by Jennifer Kelly

21 September 2006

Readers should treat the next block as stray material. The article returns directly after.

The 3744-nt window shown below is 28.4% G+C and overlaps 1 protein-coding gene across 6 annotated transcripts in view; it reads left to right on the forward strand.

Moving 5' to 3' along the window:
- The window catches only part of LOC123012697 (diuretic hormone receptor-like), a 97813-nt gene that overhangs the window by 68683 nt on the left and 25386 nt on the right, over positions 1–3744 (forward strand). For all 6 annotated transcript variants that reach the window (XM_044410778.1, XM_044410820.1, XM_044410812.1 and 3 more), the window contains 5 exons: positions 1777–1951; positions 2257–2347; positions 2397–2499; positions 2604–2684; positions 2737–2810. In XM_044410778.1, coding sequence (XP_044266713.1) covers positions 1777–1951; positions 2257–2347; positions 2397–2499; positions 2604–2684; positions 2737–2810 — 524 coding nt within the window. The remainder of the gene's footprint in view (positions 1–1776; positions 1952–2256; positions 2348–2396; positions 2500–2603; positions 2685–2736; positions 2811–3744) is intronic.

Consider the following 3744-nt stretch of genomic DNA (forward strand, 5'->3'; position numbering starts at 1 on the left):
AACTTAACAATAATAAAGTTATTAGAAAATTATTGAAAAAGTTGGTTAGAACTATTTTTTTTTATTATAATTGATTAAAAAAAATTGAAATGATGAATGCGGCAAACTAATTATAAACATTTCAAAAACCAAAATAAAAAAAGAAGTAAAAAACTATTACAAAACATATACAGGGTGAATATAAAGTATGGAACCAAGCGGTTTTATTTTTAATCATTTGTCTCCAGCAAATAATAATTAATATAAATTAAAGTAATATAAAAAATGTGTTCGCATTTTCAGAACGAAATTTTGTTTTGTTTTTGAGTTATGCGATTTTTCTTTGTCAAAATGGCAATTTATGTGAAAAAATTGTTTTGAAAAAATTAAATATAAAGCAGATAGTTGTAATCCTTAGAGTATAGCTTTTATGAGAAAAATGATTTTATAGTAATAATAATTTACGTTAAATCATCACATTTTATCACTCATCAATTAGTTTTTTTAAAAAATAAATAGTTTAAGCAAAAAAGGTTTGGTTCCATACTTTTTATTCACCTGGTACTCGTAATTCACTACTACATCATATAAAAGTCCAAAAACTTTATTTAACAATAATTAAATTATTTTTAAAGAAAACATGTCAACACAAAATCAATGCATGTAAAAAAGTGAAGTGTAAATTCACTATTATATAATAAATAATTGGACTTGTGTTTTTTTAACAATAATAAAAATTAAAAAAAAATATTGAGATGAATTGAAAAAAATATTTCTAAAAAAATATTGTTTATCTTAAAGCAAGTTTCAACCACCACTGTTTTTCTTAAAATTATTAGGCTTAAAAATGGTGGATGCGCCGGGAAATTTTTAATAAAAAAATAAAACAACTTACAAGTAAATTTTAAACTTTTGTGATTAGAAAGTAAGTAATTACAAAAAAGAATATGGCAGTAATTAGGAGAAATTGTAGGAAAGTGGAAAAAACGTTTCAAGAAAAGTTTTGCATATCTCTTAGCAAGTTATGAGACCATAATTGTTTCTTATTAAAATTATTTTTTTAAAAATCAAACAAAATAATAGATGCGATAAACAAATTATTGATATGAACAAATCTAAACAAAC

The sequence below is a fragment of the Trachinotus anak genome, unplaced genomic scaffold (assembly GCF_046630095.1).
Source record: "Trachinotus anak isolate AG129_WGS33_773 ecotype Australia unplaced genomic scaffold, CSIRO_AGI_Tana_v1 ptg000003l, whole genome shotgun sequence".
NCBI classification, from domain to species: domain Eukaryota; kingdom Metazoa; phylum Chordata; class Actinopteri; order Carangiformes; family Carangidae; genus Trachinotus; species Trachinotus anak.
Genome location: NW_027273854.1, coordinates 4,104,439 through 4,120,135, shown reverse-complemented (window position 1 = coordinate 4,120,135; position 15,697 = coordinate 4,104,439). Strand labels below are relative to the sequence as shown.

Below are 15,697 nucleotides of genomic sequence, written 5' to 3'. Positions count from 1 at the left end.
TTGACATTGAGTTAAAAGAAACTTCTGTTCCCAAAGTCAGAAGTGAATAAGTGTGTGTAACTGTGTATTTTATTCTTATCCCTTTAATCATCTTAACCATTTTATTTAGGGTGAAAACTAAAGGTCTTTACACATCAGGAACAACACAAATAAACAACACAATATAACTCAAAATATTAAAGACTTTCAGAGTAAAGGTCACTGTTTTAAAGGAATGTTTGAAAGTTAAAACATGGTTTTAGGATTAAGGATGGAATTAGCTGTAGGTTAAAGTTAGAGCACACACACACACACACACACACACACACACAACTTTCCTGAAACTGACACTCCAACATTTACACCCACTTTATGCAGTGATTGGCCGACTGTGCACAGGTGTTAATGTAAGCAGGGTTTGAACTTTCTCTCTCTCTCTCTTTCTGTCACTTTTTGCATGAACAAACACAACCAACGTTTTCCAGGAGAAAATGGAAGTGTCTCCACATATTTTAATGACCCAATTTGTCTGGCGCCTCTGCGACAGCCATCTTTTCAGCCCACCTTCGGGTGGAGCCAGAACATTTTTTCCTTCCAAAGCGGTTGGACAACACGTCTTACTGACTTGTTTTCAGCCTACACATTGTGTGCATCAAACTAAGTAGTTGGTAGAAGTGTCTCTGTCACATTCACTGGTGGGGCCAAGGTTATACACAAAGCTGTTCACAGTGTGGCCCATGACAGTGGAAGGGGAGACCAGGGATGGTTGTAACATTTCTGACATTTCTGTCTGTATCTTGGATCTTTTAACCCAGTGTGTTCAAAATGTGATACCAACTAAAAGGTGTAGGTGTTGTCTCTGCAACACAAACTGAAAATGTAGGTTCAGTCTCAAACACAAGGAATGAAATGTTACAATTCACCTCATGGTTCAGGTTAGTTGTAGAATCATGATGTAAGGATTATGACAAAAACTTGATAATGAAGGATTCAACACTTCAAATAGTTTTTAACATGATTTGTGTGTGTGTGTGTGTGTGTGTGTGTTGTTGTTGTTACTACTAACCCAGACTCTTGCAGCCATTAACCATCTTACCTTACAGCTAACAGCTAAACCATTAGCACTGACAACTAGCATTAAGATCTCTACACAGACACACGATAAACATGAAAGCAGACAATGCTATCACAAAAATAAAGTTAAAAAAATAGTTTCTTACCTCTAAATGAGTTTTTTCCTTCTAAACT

A San Diego foursome brings pop and country, blues and psyche into lazy focus on 10 killer cuts that are as demanding as you want them to be.  On slow-moving “No Need for Oxygen” the Donkeys’ hammock-worth shimmer and lazy harmonies lull you into the nods, yet loose, note-perfect playing and dark-shaded lyrics are there if you want to think about things.  Steel pedaled “Blood Hill”, starting slow and blossoming ominously into rock, is the album highlight.  Still there’s much to be said for a woozy waltz like “Paisley Patterns” or a trippy instrumental like “Lower the Heavens”, where guitars arch toward endless skies.  Donkeys recently backed Owen Ashworth’s Casiotone for the Painfully Alone on a series of live cuts and it makes sense.  They bring the same offhanded precision to instrumental arrangements as Ashworth does to lyrics, blowing casually excellent melodies into the air like soap bubbles and watching them float away.



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